I remember the silence, the eerie sound of silence ... We all went out ... and just stood listening ... All I'd heard for two months ... was the hissing, cracking and whining of bullets, ... machinegun fire and distant German voices. But there was a dead silence that morning, right across the land as far as you could see. We shouted 'Merry Christmas', even though nobody felt merry. The silence ended early in the afternoon and the killing started again. It was a short peace in a terrible war.
The words of Alfred Anderson, "last living veteran who'd been present at the 1914 Christmas Truce."

“Christ Climbed Down,” by Lawrence Fehrlengetti




Christ climbed down
from His bare Tree
this year
and ran away to where
there were no rootless Christmas trees
hung with candycanes and breakable stars

Christ climbed down
from His bare Tree
this year
and ran away to where
there were no gilded Christmas trees
and no tinsel Christmas trees
and no tinfoil Christmas trees
and no pink plastic Christmas trees
and no gold Christmas trees
and no black Christmas trees
and no powderblue Christmas trees
hung with electric candles
and encircled by tin electric trains
and clever cornball relatives

Christ climbed down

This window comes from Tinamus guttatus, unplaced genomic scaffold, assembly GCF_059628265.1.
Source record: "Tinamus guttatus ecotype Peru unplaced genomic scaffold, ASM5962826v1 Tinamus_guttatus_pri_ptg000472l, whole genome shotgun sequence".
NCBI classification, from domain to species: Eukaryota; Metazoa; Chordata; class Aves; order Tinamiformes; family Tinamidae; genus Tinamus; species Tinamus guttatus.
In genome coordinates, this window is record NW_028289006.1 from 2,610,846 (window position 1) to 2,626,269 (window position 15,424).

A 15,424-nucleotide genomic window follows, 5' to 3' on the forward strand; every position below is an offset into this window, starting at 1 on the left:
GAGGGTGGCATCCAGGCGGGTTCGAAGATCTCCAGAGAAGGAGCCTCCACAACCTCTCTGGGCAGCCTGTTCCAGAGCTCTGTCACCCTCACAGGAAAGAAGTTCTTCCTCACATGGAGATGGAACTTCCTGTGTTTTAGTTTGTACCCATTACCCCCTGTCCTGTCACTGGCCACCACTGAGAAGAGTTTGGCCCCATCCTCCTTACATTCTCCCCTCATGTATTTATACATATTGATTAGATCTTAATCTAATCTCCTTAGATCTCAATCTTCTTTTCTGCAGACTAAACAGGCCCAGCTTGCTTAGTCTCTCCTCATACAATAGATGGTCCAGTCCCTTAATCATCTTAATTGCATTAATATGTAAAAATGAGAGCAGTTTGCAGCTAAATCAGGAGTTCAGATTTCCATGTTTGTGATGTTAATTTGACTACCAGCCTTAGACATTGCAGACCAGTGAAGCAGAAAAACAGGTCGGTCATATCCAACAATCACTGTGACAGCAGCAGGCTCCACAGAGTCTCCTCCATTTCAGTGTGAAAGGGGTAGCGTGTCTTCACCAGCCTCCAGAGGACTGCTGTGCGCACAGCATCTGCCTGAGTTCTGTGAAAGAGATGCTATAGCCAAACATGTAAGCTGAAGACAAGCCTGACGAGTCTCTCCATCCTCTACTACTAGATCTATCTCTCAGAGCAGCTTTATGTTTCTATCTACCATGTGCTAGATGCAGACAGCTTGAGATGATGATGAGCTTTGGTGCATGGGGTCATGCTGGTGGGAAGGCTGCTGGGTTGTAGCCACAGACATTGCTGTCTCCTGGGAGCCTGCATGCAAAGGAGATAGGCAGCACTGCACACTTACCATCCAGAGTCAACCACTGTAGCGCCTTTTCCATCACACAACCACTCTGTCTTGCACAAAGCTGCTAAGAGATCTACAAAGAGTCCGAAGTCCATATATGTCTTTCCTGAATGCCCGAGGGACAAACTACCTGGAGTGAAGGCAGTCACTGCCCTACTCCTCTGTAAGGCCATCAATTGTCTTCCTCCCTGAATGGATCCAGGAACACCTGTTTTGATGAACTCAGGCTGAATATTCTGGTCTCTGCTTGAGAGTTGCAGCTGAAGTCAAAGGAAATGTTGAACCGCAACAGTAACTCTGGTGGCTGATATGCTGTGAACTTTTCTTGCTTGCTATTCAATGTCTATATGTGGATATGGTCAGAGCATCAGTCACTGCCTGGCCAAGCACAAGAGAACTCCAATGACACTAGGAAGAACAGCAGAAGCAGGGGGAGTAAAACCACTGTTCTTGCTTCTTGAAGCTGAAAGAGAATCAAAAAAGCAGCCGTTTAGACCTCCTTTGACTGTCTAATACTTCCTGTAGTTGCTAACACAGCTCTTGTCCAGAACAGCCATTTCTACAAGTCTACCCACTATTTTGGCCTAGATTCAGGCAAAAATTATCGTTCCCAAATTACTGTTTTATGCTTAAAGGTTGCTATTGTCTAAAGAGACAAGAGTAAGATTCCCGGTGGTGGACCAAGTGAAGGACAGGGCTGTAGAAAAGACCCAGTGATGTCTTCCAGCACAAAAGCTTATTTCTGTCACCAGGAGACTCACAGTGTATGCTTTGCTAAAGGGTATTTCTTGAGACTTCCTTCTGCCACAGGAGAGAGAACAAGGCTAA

from His bare Tree
this year
and ran away to where
no intrepid Bible salesmen
covered the territory
in two-tone cadillacs
and where no Sears Roebuck creches
complete with plastic babe in manger
arrived by parcel post
the babe by special delivery
and where no televised Wise Men
praised the Lord Calvert Whiskey

Christ climbed down
from His bare Tree
this year
and ran away to where
no fat handshaking stranger
in a red flannel suit
and a fake white beard
went around passing himself off
as some sort of North Pole saint
crossing the desert to Bethlehem
Pennsylvania
in a Volkswagen sled
drawn by rollicking Adirondack reindeer
and German names
and bearing sacks of Humble Gifts
from Saks Fifth Avenue
for everybody's imagined Christ child

Christ climbed down
from His bare Tree
this year
and ran away to where
no Bing Crosby carollers
groaned of a tight Christmas
and where no Radio City angels
iceskated wingless
thru a winter wonderland